Hole openers are used to increase size of well bore and there are two broad categories of hole openers: fixed diameter hole openers, and under-reamers.
Fixed diameter hole openers are usually made up of three “cutters” arranged around a mandrel, and mounted on “saddles” by strong retaining pins. Cutters may be milled tooth, PDC, or TC inserts, which will vary depending on the formation to be cut.
Fixed Diameter Hole Opener (Getech Equipments International, 2018)
Under-reamers, on the other hand, are hydraulically actuated hole openers that possess two or three arms. They are primarily used when a hole needs to be opened to a diameter larger than the casing which has already been set. Both of these forms typically feature a series of fluid passages, or “jets”, which are arranged to keep the cutters lubricated and help with the removal of cuttings. These need to be set up properly before use, to ensure a balanced mud flow both through and out of the hole opener.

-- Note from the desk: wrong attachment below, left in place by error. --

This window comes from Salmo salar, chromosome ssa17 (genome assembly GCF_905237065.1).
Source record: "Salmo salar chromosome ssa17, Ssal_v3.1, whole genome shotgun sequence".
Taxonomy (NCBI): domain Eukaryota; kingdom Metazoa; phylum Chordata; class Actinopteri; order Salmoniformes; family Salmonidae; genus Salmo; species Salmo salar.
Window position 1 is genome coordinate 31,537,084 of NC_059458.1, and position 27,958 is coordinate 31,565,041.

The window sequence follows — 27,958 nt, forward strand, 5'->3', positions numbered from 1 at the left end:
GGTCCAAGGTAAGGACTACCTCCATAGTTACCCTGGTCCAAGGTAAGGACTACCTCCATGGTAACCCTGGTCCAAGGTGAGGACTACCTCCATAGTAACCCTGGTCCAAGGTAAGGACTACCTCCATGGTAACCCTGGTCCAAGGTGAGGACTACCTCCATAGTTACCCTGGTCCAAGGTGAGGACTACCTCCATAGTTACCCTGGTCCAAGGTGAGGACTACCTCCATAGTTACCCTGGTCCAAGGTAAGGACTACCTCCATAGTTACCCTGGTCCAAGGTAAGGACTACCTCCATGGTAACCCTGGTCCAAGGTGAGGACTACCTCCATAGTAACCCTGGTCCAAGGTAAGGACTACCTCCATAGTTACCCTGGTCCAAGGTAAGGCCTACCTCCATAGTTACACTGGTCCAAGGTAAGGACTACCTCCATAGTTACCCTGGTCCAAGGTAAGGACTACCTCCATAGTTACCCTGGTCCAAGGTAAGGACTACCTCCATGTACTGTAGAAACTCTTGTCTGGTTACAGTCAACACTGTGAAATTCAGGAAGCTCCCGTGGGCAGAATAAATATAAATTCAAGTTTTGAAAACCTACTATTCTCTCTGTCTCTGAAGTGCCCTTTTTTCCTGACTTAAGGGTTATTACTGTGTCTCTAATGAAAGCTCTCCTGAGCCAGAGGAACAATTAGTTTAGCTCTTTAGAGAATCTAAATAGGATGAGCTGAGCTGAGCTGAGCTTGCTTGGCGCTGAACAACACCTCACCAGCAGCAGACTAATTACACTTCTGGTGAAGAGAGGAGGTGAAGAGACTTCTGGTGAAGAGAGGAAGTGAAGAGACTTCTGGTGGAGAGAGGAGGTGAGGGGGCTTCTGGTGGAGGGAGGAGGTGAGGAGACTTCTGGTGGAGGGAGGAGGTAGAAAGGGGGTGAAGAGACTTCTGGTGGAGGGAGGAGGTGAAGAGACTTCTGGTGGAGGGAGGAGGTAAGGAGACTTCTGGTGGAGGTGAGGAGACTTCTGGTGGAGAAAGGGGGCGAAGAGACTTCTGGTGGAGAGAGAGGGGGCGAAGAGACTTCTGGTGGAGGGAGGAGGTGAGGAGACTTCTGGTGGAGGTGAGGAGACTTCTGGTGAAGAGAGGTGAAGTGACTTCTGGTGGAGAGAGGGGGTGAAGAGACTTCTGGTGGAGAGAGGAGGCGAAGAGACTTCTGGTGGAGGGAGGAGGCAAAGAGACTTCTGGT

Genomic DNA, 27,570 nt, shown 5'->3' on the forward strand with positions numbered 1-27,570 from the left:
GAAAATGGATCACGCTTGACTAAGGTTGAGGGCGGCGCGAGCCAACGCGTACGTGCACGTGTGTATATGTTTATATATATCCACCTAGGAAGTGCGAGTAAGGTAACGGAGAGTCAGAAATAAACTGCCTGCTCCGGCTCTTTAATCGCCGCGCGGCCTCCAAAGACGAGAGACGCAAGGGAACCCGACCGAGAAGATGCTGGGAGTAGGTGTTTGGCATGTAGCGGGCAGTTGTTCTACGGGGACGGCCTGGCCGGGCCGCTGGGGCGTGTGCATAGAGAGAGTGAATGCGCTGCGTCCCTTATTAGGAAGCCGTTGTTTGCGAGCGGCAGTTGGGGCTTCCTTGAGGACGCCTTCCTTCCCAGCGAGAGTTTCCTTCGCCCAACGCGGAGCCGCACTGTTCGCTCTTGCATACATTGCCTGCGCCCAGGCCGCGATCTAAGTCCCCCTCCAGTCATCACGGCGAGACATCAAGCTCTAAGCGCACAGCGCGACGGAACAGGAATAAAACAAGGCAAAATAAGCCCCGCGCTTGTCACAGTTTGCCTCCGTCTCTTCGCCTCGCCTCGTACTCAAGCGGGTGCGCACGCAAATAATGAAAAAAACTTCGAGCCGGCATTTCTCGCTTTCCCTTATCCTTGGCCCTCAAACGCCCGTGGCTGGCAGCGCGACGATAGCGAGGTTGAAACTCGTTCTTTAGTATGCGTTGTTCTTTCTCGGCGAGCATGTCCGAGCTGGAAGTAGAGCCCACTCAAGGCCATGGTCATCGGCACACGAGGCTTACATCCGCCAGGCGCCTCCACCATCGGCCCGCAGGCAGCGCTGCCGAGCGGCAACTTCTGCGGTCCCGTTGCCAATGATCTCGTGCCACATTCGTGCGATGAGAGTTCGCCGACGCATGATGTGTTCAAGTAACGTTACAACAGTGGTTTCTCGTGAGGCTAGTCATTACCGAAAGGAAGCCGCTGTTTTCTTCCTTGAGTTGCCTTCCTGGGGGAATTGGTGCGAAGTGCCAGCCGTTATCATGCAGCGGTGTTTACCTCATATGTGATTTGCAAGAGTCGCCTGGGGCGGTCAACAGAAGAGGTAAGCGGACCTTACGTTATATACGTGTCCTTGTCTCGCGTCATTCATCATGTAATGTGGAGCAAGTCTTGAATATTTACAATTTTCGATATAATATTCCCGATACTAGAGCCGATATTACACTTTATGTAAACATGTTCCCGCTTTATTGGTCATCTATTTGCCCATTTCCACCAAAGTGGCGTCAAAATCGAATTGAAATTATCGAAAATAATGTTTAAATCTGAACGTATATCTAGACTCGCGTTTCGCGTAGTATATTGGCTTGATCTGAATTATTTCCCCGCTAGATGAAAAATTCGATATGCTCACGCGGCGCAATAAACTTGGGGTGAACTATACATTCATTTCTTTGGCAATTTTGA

Crew sets up the under reamer to enlarge the hole, (tamu.edu, 2003)
Not only are reamers important for directional drilling, but they can also be useful in straight hole applications. Reaming assemblies can straighten out and smooth over crooked holes, restore undergauge holes to gauge, and get rid of any irregularities or keyseats. They also help to prevent excessive hole curvature in short intervals, which may be experienced when entering and exiting a section of hole which forms a sharp curve. Finally, reamers can reduce the rotational torque in a wellbore, and may therefore be used as a substitute for a conventional string or near-bit stabilizer.
Reamers are made by almost all major downhole tool manufacturers, and have the same core features: sealed or open (mud lubricated) bearings, cutter types – either “nobbly” or “smooth”, and either one (so called “3-point”) or two (“6-point”) sets of cutters in a tool.
Reamer (Courtesy of NOV, 2017)